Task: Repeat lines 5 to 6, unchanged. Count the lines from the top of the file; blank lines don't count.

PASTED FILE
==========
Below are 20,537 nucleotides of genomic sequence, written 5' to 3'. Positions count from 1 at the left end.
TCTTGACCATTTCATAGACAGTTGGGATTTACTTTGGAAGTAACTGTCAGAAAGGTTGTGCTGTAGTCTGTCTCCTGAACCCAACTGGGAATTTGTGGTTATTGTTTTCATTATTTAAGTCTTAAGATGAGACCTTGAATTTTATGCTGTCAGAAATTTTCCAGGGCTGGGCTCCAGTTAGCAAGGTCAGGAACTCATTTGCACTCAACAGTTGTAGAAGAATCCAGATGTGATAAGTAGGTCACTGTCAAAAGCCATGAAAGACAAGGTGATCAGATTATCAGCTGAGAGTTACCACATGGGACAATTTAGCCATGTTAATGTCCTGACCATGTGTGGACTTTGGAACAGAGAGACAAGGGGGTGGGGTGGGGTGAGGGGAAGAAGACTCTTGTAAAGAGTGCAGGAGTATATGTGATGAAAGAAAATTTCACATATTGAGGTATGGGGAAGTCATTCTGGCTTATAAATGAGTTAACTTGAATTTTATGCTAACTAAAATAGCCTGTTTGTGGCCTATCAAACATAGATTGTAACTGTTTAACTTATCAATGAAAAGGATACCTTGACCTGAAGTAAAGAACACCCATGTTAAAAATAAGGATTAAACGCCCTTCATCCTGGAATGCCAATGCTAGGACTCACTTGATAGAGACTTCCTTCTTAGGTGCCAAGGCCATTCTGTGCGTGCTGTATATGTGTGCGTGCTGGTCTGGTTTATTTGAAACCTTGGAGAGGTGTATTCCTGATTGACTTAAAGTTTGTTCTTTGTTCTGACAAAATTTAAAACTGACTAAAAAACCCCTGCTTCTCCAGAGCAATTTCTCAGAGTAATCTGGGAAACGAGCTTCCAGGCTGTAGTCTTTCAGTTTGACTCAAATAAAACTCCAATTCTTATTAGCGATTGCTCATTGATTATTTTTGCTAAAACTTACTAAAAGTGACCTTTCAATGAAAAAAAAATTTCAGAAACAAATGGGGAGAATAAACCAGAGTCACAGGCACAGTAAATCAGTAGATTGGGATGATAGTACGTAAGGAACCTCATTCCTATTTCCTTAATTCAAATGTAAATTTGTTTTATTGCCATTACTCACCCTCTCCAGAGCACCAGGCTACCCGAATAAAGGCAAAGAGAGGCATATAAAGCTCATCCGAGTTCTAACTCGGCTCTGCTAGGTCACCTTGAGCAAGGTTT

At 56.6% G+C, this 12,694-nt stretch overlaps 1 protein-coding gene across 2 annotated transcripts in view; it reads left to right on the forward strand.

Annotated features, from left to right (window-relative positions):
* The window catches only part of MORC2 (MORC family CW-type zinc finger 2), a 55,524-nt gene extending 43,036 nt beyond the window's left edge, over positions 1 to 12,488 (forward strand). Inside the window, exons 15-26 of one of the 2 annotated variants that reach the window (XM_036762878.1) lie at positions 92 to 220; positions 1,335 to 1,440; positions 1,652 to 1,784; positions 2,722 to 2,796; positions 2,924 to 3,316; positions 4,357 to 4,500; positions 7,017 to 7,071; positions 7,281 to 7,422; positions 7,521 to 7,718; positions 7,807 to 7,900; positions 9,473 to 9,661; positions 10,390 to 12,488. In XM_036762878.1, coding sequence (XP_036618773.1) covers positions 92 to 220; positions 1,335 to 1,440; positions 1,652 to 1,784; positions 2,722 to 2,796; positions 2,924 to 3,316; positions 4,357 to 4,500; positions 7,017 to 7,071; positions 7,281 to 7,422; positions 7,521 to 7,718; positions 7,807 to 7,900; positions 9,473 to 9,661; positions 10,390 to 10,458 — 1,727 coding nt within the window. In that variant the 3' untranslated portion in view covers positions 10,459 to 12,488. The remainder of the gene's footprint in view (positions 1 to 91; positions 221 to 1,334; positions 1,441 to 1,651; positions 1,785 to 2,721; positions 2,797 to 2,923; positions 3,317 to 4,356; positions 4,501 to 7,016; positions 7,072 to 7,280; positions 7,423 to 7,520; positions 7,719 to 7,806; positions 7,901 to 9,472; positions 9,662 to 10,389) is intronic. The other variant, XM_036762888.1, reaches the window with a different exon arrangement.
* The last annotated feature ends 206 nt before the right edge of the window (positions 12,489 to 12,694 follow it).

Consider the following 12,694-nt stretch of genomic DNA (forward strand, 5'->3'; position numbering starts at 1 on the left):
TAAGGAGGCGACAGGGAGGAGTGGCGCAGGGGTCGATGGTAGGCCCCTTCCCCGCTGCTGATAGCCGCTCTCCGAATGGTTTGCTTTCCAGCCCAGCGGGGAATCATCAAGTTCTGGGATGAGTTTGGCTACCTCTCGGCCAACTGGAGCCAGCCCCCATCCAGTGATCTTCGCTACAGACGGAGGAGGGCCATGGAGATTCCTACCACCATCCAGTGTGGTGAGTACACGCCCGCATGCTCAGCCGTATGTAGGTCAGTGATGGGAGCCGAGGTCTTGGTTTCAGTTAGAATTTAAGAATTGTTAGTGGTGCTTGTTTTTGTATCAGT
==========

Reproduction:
* The window catches only part of MORC2 (MORC family CW-type zinc finger 2), a 55,524-nt gene extending 43,036 nt beyond the window's left edge, over positions 1 to 12,488 (forward strand). Inside the window, exons 15-26 of one of the 2 annotated variants that reach the window (XM_036762878.1) lie at positions 92 to 220; positions 1,335 to 1,440; positions 1,652 to 1,784; positions 2,722 to 2,796; positions 2,924 to 3,316; positions 4,357 to 4,500; positions 7,017 to 7,071; positions 7,281 to 7,422; positions 7,521 to 7,718; positions 7,807 to 7,900; positions 9,473 to 9,661; positions 10,390 to 12,488. In XM_036762878.1, coding sequence (XP_036618773.1) covers positions 92 to 220; positions 1,335 to 1,440; positions 1,652 to 1,784; positions 2,722 to 2,796; positions 2,924 to 3,316; positions 4,357 to 4,500; positions 7,017 to 7,071; positions 7,281 to 7,422; positions 7,521 to 7,718; positions 7,807 to 7,900; positions 9,473 to 9,661; positions 10,390 to 10,458 — 1,727 coding nt within the window. In that variant the 3' untranslated portion in view covers positions 10,459 to 12,488. The remainder of the gene's footprint in view (positions 1 to 91; positions 221 to 1,334; positions 1,441 to 1,651; positions 1,785 to 2,721; positions 2,797 to 2,923; positions 3,317 to 4,356; positions 4,501 to 7,016; positions 7,072 to 7,280; positions 7,423 to 7,520; positions 7,719 to 7,806; positions 7,901 to 9,472; positions 9,662 to 10,389) is intronic. The other variant, XM_036762888.1, reaches the window with a different exon arrangement.
* The last annotated feature ends 206 nt before the right edge of the window (positions 12,489 to 12,694 follow it).